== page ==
Reviewed by Katya Rara
When struggling single mother Jane Reyes is selected to become a Host at Golden Oaks Farm, she’s ecstatic. For the next nine months, she’ll be living in a luxury retreat for the one percent—er, for the women carrying the children of the one percent—where the staff will trip over themselves catering to her every need. Or at least that of the baby she is carrying.
Leaving her six-month-old daughter in the hands of her older cousin Evelyn—known as Ate—Jane goes to Golden Oaks, where she meets her new roommate Reagan; Mae Yu, Golden Oaks’ sophisticated managing director; and a number of other Hosts, most immigrants, many of them nonwhite, all of them ready please their faceless clients. But the more Jane learns about The Farm, and the less she sees her family, the more she wonders if the tradeoff is worth it.
An eye-opening look at the diaspora
The Farm begins when Jane picks Ate up from the hospital. Weak from a heart condition, Ate asks Jane to fill in for her at her lucrative baby nurse job in Manhattan—and Jane’s agreement starts a series of events that leads her to Golden Oaks.
Even before we get into the meat of the novel, Ramos provides a nuanced, insightful look into the living conditions of immigrants, as well as the many ways that class and race intersect to create unequal power dynamics between workers and their employers.
No enemy but the system
But things really get going when we arrive at Golden Oaks, a complex ecosystem designed to help healthy young women produce optimal babies for wealthy families—at the cost of privacy, freedom, and even their humanity.
Though The Farm is set solidly in the present, its world of Hosts, Coordinators, and mysterious clients, a la Black Mirror and The Handmaid’s Tale, was undeniably dystopian. But The Farm isn’t a story about breaking the system; it’s about getting out of it… if you can.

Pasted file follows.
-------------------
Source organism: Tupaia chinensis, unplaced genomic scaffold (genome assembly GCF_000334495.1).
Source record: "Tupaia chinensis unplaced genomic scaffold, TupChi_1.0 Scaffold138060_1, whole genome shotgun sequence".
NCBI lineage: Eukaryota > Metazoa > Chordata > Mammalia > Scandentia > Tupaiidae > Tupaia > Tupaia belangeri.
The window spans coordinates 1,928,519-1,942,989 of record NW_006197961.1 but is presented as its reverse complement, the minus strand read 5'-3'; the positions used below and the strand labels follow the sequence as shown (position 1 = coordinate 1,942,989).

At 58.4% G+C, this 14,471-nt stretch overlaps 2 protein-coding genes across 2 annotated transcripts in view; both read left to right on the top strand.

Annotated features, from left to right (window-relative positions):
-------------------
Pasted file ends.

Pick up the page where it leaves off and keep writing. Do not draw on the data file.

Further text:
Freedom—but at what cost?
I loved all of Ramos’ protagonists, each a flawed, complex woman with her own motivations: Jane, a shy immigrant who recently left a failed marriage; assertive, ambitious Mae, who is sympathetic towards her favorite Hosts, but not enough to jeopardize her career; Reagan, a pretty, white Duke graduate searching for a meaningful path in life; and whip-smart Lisa, who enjoys top-tier status at what she calls The Farm, but wants to escape its twisted web anyway.
But beyond these women and their relationships, what fascinated me were the power dynamics at play, even in the decisions that they believed were their own. Ramos also perfectly portrayed the insidiousness of capitalism and the unjustness and dehumanization it perpetuates, making the story more real—and all the more horrifying.
Worth a read and definitely worth discussing
It took me a few chapters to fall in love with The Farm, but the more I read, the more I enjoyed its unnerving, present-day dystopia; the way Ramos tackled race, class, reproductive rights, and social injustice with wit, humor, and compassion; and how each new perspective provided not just new information, but also true emotional depth.
The Farm is an outstanding debut novel, my favorite First Look Club pick so far, and I can already tell it’s one of the best books I’ll read this 2019. But don’t read it alone like I did—read it with a friend!—and get ready to think, feel, and talk.
The Farm by Joanne Ramos will soon be available at Fully Booked. Email us to reserve a copy in advance.
Katya has had a torrid romance with fiction for over two decades, and sneaks out in the middle of the day for clandestine rendezvous in cafés. She works in advertising and has four poodles. You can find her on Instagram @katerinarara.
[Thoughts and views expressed in this article are those of the author and do not necessarily reflect the views of Fully Booked. Then again, we love our authors anyway.]